6. 572 Chapter 17 File Sharing and Security The basic permissions you can assign to folders and fi les are shown in Table 17-1 and Table 17-2. These permissions are made up of multiple special permissions. Table 17-1 Basic Folder Permissions Permission Description Full Control This permission permits reading, writing, changing, and deleting files and subfolders. If a user has Full Control over a folder, she can delete files in the folder regardless of the permission on the files. Modify This permission permits reading and writing to files and subfolders; allows deletion of the folder. List Folder Contents This permission permits viewing and listing files and subfolders as well as executing files; inherited by folders only. Read & Execute This permission permits viewing and listing files and subfolders as well as executing files; inherited by files and folders. Write This permission permits adding files and subfolders. Read This permission permits viewing and listing files and subfolders. Table 17-2 Basic File Permissions Permission Description Full Control This permission permits reading, writing, changing, and deleting the file. Modify This permission permits reading and writing of the file; allows deletion of the file. Read & Execute This permission permits viewing and accessing the file’s contents as well as executing the file. Write This permission permits writing to a file. Giving a user permission to write to a file but not to delete it doesn’t prevent the user from deleting the file’s contents. Read This permission permits viewing or accessing the file’s contents. Read is the only permission needed to run scripts. Read access is required to access a shortcut and its target. Chapter 17 You can set basic permissions for files and folders by following these steps: 1. In Windows Explorer, right-click the file or folder you want to work with, and select Properties. In the Properties dialog box, select the Security tab, shown previously in Figure 17-21. 2. Click Edit to display an editable version of the Security tab. Users or groups that already have access to the file or folder are listed in the Name list box. You can change permissions for these users and groups by selecting the user or group you want to change and then using the Permissions list box to grant or deny access permissions.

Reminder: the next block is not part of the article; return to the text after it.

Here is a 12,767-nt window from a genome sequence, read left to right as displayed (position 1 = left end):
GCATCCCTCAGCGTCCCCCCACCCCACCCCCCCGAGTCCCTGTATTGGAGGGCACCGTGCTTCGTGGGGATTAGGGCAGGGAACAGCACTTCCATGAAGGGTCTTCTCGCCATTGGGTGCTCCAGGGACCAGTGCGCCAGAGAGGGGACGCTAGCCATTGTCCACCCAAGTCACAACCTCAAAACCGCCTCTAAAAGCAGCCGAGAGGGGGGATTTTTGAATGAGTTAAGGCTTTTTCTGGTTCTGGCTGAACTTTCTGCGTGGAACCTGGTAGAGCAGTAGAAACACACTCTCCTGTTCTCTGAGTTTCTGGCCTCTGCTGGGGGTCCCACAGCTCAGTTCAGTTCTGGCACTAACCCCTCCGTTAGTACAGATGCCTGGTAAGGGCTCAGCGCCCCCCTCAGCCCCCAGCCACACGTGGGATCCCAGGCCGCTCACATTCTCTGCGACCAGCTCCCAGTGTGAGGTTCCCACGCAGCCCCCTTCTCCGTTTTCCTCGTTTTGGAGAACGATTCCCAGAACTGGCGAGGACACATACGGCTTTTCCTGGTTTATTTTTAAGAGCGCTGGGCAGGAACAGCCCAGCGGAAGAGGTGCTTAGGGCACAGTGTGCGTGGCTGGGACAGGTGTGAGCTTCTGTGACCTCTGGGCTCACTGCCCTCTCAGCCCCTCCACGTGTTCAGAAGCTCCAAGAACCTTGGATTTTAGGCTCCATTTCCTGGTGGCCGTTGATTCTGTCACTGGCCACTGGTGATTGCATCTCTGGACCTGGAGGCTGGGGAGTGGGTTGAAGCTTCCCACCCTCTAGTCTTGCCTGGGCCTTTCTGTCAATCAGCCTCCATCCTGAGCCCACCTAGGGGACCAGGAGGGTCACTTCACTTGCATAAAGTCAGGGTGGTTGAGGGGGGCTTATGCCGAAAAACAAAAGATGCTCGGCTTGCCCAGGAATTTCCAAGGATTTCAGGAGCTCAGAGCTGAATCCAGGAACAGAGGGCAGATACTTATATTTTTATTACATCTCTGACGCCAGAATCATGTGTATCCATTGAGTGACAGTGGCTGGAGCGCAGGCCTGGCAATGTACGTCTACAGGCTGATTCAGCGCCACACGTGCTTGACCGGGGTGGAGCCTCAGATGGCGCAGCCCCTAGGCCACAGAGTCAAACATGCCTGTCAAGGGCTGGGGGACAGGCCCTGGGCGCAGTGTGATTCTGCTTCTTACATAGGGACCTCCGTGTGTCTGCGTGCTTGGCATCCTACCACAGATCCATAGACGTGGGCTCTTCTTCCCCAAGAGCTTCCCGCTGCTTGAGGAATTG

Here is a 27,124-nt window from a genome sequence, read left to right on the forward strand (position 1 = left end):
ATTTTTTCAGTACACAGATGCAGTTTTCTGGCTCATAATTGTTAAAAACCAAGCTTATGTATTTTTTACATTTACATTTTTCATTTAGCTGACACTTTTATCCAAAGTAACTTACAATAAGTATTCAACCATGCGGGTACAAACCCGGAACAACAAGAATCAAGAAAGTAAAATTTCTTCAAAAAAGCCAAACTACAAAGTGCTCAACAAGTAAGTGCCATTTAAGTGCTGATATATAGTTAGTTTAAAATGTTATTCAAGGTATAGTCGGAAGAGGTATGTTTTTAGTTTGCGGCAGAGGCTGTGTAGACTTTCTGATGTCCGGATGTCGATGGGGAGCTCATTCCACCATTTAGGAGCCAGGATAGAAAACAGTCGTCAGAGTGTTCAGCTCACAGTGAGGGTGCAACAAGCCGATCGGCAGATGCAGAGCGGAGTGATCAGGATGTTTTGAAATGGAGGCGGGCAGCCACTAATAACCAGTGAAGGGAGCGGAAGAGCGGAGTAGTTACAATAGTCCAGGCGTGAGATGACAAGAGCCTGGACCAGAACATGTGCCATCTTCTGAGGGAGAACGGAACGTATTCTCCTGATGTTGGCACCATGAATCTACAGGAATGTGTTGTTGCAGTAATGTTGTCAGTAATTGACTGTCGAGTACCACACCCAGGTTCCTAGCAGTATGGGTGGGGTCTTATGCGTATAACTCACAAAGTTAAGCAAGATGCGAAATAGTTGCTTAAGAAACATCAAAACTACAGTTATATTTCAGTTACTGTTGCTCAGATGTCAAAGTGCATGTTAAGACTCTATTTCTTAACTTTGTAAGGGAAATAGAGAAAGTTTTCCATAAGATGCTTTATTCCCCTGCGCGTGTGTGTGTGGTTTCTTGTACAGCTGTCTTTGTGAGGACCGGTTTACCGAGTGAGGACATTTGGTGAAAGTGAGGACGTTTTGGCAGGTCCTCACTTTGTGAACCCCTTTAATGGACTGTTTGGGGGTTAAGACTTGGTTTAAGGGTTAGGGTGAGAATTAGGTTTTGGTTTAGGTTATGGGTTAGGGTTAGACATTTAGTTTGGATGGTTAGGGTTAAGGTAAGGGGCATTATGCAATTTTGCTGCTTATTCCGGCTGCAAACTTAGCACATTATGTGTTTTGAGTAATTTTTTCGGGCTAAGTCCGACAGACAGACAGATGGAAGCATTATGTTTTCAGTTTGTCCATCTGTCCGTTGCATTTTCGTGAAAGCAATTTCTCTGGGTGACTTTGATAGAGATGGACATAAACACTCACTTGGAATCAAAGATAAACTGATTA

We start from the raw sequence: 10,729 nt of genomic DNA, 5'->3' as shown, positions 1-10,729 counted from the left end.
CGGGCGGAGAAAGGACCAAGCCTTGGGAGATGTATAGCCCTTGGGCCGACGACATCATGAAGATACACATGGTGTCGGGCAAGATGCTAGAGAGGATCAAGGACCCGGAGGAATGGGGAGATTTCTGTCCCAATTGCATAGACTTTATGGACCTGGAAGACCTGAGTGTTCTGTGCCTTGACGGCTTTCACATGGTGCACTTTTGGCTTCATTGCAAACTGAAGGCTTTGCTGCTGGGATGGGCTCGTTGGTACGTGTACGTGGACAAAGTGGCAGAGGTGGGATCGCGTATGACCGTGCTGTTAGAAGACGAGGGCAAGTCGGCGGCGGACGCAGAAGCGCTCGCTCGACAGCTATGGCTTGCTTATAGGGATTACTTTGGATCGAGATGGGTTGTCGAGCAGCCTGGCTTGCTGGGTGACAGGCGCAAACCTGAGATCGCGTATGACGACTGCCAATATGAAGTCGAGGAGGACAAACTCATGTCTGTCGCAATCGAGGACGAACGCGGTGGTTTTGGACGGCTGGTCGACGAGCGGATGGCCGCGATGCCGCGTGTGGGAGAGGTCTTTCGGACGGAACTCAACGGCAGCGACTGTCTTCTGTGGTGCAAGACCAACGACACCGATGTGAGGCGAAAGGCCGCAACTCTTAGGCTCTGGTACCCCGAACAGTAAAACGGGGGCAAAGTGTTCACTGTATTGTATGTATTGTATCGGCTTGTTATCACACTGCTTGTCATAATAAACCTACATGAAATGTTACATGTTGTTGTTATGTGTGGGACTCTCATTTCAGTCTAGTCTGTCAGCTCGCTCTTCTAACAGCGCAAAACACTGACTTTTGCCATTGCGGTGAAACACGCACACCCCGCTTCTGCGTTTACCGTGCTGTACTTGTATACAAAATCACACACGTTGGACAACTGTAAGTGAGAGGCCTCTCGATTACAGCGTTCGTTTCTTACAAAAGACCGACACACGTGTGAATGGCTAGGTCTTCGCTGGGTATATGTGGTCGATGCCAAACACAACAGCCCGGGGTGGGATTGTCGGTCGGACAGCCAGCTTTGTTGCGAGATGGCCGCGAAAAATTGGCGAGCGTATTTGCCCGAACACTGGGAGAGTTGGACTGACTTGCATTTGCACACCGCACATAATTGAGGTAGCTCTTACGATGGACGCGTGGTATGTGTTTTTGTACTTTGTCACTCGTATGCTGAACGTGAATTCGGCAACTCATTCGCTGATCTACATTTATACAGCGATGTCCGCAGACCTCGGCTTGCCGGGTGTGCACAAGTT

7. Managing File and Folder Permissions 573 3. To set access permissions for additional users, computers, or groups, click Add. This displays the Select Users, Computers, Or Groups dialog box. 4. The Locations button allows you to access account names from other domains. Click Locations to see a list of the current domain, trusted domains, and other resources that you can access. Because of the transitive trusts in Windows Server 2008, you can usually access all the domains in the domain tree or forest. 5. Type the name of a user or group account in the selected or default domain, and then click Check Names. The options available depend on the number of matches found as follows: When a single match is found, the dialog box is automatically updated as appropriate and the entry is underlined. When no matches are found, you’ve either entered an incorrect name part or you’re working with an incorrect location. Modify the name and try again, or click Locations to select a new location. If multiple matches are found, select the name(s) you want to use, and then click OK. 6. To add additional users or groups, type a semicolon (;), and then repeat this process. 7. When you click OK, the users and groups are added to the Name list for the file or folder. Configure access permissions for each user and group added by selecting an account name and then allowing or denying access permissions. If a user or group should be granted access permissions, select the check box for the permission in the Allow column. If a user or group should be denied access permissions, select the check box for the permission in the Deny column. 8. When you’re fi nished, click OK. Special Permissions In Windows Explorer you can view special permissions by right-clicking the file or folder you want to work with and selecting Properties on the shortcut menu. In the Chapter 17 Properties dialog box, select the Security tab, and then click Advanced to display the Advanced Security Settings dialog box, as shown in Figure 17-22. The special permissions available are as follows: Traverse Folder/Execute File Traverse Folder lets you directly access a folder even if you don’t have explicit access to read the data it contains. Execute File lets you run an executable file. List Folder/Read Data List Folder lets you view fi le and folder names. Read Data lets you view the contents of a file. Read Attributes Lets you read the basic attributes of a file or folder. These attri- butes include Read-Only, Hidden, System, and Archive.